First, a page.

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A role that brings great rewards – Sandeep shares his experience as a palliative care volunteer

My decision to volunteer

What got me started with EPC was I had a very dear friend, who was the same age as me, and in 2017 he died of a brain tumour. I was part of the process that he went through from the time that he discovered it until he died. I continue to meet his wife and kids, and one of his boys is getting married in a few weeks’ time. I’ve been through that journey and I felt like that having gone through it with my friend made me want to rethink what I want to do with my time and my life. I felt the need to do some volunteering as a way of honouring what he didn’t get to do. A friend of mine was a volunteer at EPC and he mentioned that they were looking for volunteers. I’ve found the right place and have been volunteering here for 12 months now.

I feel valued and supported

Without doubt, from the time I first interviewed with Krystal (Volunteer Services Consultant) over the phone and then I met her face-to-face, there was something about her that I just completely connected with. I went through the training and that reinforced my feelings. I have been working for such a long time in the corporate world and never have I been trained as thoroughly as I have been for this role.

I just found that astounding, that an organisation would take that much time, effort and care to look after a volunteer. It just says something about the whole organisation, 

including the way the CEO spoke and everyone I met throughout EPC. It’s a great team. There’s a lot of support that you get in a very practical way. I’ve sought help from time to time, and they are so prompt and efficient, and they get back immediately. I think it’s great.

It is a different relationship with each client

The home support role I work in is enjoyable too. There is a lot of freedom to figure out how best it is that we can help the family that we are with. Overall it is one of those things that I think, “Fantastic, I’m glad I started doing this.”

I’ve had three clients so far. Each one has been completely different, and the diversity of the experience is what I find remarkable – different age, different circumstances, different illness. In all those cases I’ve had to figure out how to help that family at that point in time. Sometimes, the family itself does not know what you can do to help them.

It takes a while to work it out.  With each of them I found a way which was useful, but in different ways.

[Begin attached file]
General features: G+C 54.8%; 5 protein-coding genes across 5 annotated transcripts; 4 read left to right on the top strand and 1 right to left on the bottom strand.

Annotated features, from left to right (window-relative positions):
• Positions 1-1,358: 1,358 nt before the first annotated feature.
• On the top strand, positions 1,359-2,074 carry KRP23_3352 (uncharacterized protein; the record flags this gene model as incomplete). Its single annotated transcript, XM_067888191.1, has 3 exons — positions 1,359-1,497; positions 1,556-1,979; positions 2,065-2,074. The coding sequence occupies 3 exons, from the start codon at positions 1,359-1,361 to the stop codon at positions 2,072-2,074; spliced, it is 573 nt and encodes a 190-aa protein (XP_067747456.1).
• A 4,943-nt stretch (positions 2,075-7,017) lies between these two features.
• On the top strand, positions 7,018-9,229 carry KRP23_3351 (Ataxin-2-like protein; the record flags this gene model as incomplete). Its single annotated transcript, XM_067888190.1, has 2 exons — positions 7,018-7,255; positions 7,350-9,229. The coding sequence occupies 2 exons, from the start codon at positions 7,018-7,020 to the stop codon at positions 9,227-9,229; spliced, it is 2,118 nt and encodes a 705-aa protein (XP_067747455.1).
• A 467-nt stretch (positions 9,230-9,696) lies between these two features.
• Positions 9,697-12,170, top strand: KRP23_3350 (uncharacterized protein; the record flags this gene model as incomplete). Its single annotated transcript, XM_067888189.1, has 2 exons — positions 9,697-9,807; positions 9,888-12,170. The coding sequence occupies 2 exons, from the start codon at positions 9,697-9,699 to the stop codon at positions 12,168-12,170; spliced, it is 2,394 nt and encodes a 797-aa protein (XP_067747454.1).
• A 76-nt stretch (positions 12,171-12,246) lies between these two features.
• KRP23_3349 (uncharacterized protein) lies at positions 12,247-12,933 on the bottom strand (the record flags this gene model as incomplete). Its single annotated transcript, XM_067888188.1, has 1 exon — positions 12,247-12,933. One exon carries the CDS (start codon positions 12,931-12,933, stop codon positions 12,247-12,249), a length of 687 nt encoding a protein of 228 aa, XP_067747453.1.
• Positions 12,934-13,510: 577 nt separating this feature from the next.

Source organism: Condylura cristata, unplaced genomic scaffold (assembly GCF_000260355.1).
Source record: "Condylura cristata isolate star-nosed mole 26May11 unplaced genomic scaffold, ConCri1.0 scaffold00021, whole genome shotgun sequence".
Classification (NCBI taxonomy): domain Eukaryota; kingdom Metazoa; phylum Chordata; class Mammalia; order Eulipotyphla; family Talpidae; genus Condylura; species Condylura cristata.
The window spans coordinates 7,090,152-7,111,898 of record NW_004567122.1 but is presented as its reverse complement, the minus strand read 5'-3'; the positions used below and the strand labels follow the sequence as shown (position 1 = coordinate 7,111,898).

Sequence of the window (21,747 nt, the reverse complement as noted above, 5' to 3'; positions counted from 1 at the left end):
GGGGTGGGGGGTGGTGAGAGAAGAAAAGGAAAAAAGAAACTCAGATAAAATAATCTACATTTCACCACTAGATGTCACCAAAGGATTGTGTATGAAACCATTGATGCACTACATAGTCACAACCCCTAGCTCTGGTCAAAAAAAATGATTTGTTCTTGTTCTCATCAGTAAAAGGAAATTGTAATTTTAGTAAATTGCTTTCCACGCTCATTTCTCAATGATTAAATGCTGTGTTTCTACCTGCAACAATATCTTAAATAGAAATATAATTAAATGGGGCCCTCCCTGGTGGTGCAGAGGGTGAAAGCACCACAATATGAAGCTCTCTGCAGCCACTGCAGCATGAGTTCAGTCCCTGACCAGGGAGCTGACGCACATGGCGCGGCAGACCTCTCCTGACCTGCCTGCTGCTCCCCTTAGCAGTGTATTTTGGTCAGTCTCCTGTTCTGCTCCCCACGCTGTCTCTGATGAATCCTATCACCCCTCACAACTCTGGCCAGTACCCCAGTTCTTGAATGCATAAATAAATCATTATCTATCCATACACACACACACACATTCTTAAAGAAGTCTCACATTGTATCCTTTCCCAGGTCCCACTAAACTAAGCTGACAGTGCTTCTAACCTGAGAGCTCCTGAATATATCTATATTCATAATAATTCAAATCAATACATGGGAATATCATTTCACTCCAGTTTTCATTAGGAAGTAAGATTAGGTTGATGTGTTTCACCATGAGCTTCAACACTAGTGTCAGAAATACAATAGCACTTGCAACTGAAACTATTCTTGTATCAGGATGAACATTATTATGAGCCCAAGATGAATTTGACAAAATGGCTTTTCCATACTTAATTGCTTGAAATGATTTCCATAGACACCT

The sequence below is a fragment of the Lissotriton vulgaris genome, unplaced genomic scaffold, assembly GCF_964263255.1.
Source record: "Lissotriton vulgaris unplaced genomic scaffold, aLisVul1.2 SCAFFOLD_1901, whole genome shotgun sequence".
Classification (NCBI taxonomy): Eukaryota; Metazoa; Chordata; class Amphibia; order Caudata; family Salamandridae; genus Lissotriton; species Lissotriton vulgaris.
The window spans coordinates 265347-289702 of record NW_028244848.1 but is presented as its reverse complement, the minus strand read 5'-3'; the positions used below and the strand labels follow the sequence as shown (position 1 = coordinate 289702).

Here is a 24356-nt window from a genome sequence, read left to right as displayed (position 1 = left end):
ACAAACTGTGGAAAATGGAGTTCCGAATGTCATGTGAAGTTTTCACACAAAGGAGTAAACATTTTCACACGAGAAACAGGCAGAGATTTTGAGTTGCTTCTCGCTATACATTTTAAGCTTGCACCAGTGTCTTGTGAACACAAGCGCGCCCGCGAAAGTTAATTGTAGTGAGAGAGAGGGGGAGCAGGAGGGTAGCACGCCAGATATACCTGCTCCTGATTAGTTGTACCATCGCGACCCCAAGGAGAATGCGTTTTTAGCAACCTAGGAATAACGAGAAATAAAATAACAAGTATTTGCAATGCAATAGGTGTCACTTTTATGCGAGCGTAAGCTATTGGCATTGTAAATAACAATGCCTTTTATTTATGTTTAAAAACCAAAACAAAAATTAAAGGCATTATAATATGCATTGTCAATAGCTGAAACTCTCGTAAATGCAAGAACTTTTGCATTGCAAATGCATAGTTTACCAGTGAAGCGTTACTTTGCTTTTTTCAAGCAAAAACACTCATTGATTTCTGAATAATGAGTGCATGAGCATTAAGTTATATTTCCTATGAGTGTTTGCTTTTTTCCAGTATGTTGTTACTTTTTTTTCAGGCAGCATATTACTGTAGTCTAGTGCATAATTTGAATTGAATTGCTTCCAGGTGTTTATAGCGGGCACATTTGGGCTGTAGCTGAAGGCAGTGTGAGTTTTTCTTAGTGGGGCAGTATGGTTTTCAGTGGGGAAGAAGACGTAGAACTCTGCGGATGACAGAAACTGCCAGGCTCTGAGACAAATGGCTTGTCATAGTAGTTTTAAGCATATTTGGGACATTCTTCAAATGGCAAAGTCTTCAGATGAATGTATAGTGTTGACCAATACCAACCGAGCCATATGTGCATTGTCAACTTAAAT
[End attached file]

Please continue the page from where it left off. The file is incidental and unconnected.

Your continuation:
So, with the first client, I would take him out for walks, and we would have chats. It was just time away for him from meeting doctors and nurses and family. It was just an opportunity for us to connect as two human beings and discuss footy and other things, which was good for him. I took him to support group sessions which otherwise he would have found too hard to get to. Because I was there his wife was able to do other things.

My second client needed help to do his routine shopping. I would take him around to shops to buy whatever he needed, and we would have a coffee afterward. And then he got very sick and things changed, and I needed to go and visit him in the nursing home that he was in.

The challenge of finding the right balance

The bit that I find most challenging is you don’t know what you’re going to be doing. Initially when you start that new relationship you are quite unsure about how that is going to play out, and how they are going to receive you and how you are going to fit in, and what you are going to do to help. And will you be of any help? You are trying to figure all of that out. That creates its own hurdle and a little bit of anxiety at the start.

The other challenging aspect is that as you build on the relationship, you know it’s finite. You must keep changing and evolving to fit in with the changing situation of a client. That can be quite testing for yourself because you’re seeing your role constantly changing and you’re not sure what you can do week by week. And you don’t know when it’s going to end. It’s also dealing with the suffering and the grief that goes with it and trying to figure out how you give support and at the same time how you manage it yourself, because you do get impacted with these experiences. It’s finding a balance all the time.

My volunteer mentor is fantastic for helping me keep that balance in place. 

We catch up once a month or so for a man to man chat. Talking to someone who is working in the same space as I am is really helpful. He gives me just the right kind of input that I need to deal with whatever is happening at the time.

I find it enervating - its what keeps me involved

I’m at a stage where I want to do things that are more meaningful. I’ve been working in senior executive roles in organisations where you’re in an environment of high levels of ego and a lot of self-promotion. I find this is a completely different environment, where it’s not about you; it’s about the other. It’s not often that you’re in an environment where you’re not thinking about yourself, but about the other person. This is a very unusual experience. It’s like being involved in someone else’s challenging situation. You’re not going through it yourself, but you can be of help. I find that there’s a great sense of gratitude to be able to do something like that, because you learn from it. I find that rewarding. That’s what keeps me involved.

It is enervating and energising. We are dealing with people and families and every situation is different.

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